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Replacing the secondary chain

1) Set bike on stand.

If your beer crate is needed elsewhere, use e.g. Becker Minilift, 97-441 so that the rear wheel can be turned freely.

2) DO NOT remove chain.

3) Count the number of chain links.

Look it up in your bike’s manual (manuals are extremely helpful, even if you have done the job before). If your bike is a heavily modified chop, you’ll have to count the number of links anyway though. Mark the chain with a piece of string, wire, or a sharpie to avoid counting errors. Count twice. If you get numbers above 150: stop counting at the mark. Our chains have between 100 and 120 links.

4) Order a new secondary chain.

Decide on type of chain. Normal, o-ring or x-ring chain? If in doubt, call W&W, we'll advise. For less time spent on the phone, send us a close up of your chain and your master link. If you can't find one, you have a riveted chain. 'Cos we want you to get the right chain first time.

5) Shorten chain length. In the case

that the chain can not be ordered to your specific length, you may need to shorten it. Mark chain, double check length. For best results, use Kellermann breaking and riveting tool 91-961. Jump to 10).

6) An alternative, if more rustic method

of shortening a chain is this: Get out your angle grinder. Mark chain (double check length!)

7) Place new chain in vise.

Grind through the marked rivet heads down to the metal.

8) Use punch 88-211 and punch rivets out.

Alternately punch both rivets to avoid jamming.

9) Open rear axle nut and loosen chain tensioners.

10) Open the old (non-riveted) chain.

Use pliers to carefully remove the safety clip, remove link plate, remove link using flat screwdriver. Use chain puller 98-087 to keep the load off the link. If you have a riveted chain, use Kellermann breaking and riveting tool 91-961.

11) Remove the master link.

This works best when master link is positioned on rear sprocket. Connect the new chain to the old chain, using the open master link. Pull out the old chain, the new chain will take its place smoothly. Be sure the new chain rides squarely on both sprockets.

12) Bring both ends of the new chain together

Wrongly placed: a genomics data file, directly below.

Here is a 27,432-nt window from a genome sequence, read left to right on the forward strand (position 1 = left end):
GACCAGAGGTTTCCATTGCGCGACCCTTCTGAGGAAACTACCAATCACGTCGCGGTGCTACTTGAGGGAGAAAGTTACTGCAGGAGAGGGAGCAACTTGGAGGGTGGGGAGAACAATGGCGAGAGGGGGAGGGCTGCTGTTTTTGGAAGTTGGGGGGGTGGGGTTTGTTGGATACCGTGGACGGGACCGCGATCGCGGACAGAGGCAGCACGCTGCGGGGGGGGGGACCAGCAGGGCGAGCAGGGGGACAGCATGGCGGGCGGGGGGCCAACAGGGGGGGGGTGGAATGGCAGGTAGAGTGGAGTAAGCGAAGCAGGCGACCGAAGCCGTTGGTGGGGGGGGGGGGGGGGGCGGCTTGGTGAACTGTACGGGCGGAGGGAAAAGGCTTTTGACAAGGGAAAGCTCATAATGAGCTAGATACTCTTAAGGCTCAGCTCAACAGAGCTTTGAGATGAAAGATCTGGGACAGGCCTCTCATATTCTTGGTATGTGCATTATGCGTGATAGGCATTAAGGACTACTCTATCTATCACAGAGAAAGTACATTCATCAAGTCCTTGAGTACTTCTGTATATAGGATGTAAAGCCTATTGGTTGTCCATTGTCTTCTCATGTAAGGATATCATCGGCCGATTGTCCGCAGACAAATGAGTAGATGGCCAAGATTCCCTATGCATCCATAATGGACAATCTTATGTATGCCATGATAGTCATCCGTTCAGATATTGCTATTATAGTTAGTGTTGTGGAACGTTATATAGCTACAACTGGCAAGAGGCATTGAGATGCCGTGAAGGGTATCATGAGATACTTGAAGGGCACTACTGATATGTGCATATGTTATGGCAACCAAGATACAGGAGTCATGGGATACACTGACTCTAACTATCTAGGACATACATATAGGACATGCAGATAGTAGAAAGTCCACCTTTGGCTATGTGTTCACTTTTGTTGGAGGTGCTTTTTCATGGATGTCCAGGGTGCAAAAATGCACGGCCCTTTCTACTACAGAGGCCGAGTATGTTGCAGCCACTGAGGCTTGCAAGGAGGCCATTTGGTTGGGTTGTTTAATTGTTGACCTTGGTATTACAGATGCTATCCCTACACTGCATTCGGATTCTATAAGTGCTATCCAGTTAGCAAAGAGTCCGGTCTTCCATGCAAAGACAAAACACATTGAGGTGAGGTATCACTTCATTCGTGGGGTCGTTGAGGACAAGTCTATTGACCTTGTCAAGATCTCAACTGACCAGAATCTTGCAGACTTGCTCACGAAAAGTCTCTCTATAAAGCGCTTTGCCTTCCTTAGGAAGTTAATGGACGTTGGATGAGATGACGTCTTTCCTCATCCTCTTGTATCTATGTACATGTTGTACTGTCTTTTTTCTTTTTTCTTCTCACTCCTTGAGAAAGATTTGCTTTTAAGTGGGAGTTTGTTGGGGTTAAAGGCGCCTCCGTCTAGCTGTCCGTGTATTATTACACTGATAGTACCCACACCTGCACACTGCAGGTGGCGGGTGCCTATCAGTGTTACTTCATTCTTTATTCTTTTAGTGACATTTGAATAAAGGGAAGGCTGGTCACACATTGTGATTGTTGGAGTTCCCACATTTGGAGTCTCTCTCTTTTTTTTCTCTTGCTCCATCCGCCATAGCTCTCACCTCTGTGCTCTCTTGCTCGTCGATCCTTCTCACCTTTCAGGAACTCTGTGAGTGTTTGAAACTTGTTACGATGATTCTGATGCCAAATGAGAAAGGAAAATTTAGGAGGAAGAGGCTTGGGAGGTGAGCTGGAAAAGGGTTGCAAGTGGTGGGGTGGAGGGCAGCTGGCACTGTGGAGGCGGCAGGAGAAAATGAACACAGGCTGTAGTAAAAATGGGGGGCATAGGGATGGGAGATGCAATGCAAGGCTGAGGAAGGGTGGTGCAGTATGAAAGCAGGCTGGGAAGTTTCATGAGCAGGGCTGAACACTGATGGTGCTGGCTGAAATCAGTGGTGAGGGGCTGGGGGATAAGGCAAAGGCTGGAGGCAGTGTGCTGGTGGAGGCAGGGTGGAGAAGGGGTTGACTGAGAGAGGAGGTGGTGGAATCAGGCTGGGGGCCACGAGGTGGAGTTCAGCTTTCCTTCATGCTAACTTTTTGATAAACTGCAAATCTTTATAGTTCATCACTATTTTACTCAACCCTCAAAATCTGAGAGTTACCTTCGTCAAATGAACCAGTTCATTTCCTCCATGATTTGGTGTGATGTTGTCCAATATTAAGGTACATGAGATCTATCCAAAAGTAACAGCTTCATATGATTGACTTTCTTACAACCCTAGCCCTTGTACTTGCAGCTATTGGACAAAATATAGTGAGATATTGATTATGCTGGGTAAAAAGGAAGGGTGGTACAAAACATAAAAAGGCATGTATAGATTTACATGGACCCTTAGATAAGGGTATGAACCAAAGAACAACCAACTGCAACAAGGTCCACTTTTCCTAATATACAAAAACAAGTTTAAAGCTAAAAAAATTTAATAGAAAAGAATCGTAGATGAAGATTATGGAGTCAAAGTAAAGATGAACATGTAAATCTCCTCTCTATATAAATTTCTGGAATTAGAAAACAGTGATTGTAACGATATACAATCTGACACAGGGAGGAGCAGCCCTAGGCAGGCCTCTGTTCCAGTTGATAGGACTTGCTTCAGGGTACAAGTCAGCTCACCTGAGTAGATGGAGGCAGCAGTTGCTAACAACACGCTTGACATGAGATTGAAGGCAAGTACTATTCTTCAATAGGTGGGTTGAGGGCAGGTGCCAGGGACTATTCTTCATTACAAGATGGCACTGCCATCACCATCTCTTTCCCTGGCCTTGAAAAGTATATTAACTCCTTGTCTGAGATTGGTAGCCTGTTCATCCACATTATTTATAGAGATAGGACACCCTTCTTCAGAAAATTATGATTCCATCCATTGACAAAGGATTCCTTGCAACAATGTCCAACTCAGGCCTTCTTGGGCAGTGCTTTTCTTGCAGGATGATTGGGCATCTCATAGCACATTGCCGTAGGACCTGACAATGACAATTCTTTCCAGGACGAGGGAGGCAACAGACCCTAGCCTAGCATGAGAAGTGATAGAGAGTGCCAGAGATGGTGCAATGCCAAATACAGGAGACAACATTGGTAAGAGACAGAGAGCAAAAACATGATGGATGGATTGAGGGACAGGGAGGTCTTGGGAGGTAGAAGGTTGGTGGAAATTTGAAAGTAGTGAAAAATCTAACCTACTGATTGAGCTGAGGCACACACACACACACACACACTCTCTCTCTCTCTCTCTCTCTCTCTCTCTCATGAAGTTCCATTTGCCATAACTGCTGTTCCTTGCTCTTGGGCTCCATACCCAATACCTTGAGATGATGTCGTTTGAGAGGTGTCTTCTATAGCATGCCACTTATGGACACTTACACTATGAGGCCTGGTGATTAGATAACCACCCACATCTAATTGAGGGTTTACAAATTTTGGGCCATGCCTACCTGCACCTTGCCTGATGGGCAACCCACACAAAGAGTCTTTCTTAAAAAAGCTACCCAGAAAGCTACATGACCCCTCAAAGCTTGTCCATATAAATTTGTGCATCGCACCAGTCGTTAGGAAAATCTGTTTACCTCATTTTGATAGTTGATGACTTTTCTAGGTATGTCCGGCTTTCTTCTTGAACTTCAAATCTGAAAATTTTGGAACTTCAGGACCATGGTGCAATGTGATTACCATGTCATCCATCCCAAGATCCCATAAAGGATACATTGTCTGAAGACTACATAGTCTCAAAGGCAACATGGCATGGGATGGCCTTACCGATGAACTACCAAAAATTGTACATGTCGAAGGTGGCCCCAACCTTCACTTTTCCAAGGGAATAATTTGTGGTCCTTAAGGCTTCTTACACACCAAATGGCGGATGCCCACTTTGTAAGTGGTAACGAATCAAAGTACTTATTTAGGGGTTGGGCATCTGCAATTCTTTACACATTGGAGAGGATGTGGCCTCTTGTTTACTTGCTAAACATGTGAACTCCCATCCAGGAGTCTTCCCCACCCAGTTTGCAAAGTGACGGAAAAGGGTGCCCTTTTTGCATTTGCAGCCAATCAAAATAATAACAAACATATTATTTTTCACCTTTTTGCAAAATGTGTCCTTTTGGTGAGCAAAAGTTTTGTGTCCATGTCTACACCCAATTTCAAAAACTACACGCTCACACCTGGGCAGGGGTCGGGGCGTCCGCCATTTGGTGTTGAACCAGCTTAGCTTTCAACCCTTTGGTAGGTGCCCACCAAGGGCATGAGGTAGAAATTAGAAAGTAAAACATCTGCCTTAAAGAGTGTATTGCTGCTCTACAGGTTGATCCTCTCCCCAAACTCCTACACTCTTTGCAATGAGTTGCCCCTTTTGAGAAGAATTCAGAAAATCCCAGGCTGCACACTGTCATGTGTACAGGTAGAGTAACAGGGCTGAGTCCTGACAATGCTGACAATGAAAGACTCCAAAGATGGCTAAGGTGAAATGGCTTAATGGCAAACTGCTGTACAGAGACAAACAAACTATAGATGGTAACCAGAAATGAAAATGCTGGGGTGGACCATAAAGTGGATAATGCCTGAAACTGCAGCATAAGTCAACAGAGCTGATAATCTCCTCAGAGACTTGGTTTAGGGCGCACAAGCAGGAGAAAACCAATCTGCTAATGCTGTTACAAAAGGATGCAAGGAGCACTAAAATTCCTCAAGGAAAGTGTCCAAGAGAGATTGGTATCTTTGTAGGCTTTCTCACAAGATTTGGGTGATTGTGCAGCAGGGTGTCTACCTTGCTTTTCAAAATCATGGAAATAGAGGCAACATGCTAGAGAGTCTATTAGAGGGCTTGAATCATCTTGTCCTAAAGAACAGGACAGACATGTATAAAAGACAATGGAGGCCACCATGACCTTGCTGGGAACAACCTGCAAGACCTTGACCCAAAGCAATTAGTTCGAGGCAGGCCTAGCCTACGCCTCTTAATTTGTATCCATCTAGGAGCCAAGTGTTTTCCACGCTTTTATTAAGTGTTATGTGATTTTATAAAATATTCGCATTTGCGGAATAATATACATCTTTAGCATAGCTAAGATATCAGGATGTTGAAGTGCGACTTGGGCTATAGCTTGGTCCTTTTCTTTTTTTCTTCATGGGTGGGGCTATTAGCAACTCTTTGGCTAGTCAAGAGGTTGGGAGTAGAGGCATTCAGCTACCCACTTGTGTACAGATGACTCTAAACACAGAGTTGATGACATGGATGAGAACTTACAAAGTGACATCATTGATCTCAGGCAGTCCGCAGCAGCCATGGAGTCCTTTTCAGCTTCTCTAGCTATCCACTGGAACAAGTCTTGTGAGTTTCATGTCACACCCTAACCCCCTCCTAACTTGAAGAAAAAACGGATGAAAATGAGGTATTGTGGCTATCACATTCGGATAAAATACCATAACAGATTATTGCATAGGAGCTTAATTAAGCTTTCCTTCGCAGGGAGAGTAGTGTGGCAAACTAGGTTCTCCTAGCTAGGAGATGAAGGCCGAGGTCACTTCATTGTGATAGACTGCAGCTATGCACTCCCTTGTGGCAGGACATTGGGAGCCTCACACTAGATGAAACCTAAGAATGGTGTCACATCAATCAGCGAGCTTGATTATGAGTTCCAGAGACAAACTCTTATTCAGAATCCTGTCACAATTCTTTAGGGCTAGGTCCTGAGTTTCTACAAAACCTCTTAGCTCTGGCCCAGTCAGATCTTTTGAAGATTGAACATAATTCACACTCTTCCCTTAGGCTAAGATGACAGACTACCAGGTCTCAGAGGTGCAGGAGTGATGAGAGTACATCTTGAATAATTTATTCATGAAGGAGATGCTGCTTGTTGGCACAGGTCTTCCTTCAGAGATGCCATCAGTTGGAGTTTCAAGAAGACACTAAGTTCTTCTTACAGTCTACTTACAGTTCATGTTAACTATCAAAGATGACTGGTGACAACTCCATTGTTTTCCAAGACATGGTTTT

using chain puller 98-087. How’s the chain tension coming along? Too much slack? Check again number of links in old and new chain. If necessary, remove another link. If chain ends can't be joined, open rear axle nut and loosen chain tensioners.

13) Install master link. Install o-rings, if applicable.

If using Kellermann breaking and riveting tool 91-961, use instructions that came with it. If not: Join chain, close with link plate, gently install new safety clip with pliers. Closed end shall point in the direction of travel. Clip must be positively engaged in groove, so take your time here. A badly installed clip may mean major trouble.

14) Adjust chain tension.

Place bike on its own wheels, have a helper sit on the bike. The chain should be movable up and down 1/2" or 12,5 mm to 15 mm in all. Keep an eye on chain alignment. The rear wheel should be parallel to the bike's longitudinal axis. Refasten rear axle nut, using recommended torque setting (see manual).

Bingo. Have a pleasant ride!

One moment, though. From long and painful experience we know, that it is never advisable to use brute force on a Harley. Harleys, though reminiscent of agricultural equipment in many ways, were designed to be treated gently, just like any other mechanical appliance. If excessive force seems to be needed, double check if there is something you overlooked that needs to be loosened or taken out of the way before proceeding.

If you can’t figure it out, give our experts a call.

They have heard everything. Twice. We don’t want you to ruin your weekend cruise. And we all don’t need discussions over broken parts.

Here’s our little collection of recommended tools for successful chain reactions: